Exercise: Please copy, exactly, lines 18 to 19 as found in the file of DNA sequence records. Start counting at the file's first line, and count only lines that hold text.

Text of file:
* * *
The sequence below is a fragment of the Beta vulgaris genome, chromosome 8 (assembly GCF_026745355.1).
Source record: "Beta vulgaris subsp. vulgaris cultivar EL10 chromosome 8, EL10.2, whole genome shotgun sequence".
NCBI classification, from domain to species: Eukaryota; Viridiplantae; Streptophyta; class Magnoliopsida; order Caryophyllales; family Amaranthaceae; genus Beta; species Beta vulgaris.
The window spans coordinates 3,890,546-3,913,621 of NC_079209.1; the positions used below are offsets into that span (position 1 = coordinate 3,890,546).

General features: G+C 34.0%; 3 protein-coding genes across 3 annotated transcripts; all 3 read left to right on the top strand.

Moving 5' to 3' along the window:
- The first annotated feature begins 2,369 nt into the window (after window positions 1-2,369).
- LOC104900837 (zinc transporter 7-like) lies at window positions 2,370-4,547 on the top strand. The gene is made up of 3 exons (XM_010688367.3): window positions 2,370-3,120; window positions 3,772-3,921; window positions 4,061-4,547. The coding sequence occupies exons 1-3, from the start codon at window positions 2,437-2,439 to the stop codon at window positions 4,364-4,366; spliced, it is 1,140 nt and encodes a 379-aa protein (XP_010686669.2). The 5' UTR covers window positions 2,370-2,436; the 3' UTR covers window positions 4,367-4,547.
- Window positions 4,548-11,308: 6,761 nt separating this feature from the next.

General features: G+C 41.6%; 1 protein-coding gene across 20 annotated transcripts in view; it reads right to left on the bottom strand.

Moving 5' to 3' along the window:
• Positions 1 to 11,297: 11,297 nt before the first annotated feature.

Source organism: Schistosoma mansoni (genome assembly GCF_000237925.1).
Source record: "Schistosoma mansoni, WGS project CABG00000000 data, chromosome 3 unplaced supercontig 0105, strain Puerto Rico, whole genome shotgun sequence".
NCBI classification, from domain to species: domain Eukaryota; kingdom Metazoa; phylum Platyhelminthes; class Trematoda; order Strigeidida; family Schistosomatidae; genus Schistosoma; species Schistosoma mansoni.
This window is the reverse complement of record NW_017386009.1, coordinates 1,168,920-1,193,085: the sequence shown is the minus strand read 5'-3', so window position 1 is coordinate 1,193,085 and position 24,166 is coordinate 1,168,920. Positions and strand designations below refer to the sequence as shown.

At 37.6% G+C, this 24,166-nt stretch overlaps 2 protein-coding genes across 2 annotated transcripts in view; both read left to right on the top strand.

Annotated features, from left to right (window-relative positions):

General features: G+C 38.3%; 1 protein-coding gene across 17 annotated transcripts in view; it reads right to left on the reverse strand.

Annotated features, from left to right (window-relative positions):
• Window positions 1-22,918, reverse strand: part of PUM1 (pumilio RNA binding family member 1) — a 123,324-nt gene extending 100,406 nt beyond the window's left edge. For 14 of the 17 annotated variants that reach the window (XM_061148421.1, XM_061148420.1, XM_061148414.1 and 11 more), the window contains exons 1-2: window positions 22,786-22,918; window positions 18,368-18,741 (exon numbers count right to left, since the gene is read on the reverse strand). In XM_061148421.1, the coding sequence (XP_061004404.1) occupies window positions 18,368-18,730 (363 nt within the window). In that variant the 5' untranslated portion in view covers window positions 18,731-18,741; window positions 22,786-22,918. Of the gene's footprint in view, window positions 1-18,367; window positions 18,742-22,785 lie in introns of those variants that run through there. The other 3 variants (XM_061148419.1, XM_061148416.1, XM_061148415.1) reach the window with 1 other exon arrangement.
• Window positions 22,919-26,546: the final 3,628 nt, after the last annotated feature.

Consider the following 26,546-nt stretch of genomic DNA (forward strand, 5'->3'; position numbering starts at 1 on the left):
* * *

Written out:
Annotated features, from left to right (window-relative positions):

General features: G+C 38.3%; 1 protein-coding gene across 17 annotated transcripts in view; it reads right to left on the reverse strand.